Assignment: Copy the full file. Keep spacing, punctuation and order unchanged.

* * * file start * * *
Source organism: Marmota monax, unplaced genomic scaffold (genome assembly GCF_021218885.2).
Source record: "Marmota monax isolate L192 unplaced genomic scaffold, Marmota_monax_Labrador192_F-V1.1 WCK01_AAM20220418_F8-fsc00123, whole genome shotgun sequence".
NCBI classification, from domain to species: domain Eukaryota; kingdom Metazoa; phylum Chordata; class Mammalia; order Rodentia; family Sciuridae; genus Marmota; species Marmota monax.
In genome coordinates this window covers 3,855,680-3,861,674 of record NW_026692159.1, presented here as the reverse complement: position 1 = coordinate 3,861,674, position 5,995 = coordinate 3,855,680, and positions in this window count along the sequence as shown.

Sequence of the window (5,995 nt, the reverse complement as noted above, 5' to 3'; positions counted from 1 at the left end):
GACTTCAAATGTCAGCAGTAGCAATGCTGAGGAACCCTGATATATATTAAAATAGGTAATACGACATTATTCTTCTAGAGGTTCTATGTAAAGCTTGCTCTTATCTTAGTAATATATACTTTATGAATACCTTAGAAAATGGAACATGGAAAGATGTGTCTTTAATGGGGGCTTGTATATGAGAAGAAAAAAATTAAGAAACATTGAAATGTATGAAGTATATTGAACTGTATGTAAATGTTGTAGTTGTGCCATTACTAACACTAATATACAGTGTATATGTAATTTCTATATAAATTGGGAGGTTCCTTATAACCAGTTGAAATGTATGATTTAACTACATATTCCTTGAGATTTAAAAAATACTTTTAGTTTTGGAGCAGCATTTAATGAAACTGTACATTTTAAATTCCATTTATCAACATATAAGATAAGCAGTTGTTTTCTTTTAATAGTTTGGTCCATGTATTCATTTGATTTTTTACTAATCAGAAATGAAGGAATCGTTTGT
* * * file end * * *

Source organism: Marmota monax, unplaced genomic scaffold (genome assembly GCF_021218885.2).
Source record: "Marmota monax isolate L192 unplaced genomic scaffold, Marmota_monax_Labrador192_F-V1.1 WCK01_AAM20220418_F8-fsc00123, whole genome shotgun sequence".
NCBI classification, from domain to species: domain Eukaryota; kingdom Metazoa; phylum Chordata; class Mammalia; order Rodentia; family Sciuridae; genus Marmota; species Marmota monax.
In genome coordinates this window covers 3,855,680-3,861,674 of record NW_026692159.1, presented here as the reverse complement: position 1 = coordinate 3,861,674, position 5,995 = coordinate 3,855,680, and positions in this window count along the sequence as shown.

Sequence of the window (5,995 nt, the reverse complement as noted above, 5' to 3'; positions counted from 1 at the left end):
GACTTCAAATGTCAGCAGTAGCAATGCTGAGGAACCCTGATATATATTAAAATAGGTAATACGACATTATTCTTCTAGAGGTTCTATGTAAAGCTTGCTCTTATCTTAGTAATATATACTTTATGAATACCTTAGAAAATGGAACATGGAAAGATGTGTCTTTAATGGGGGCTTGTATATGAGAAGAAAAAAATTAAGAAACATTGAAATGTATGAAGTATATTGAACTGTATGTAAATGTTGTAGTTGTGCCATTACTAACACTAATATACAGTGTATATGTAATTTCTATATAAATTGGGAGGTTCCTTATAACCAGTTGAAATGTATGATTTAACTACATATTCCTTGAGATTTAAAAAATACTTTTAGTTTTGGAGCAGCATTTAATGAAACTGTACATTTTAAATTCCATTTATCAACATATAAGATAAGCAGTTGTTTTCTTTTAATAGTTTGGTCCATGTATTCATTTGATTTTTTACTAATCAGAAATGAAGGAATCGTTTGT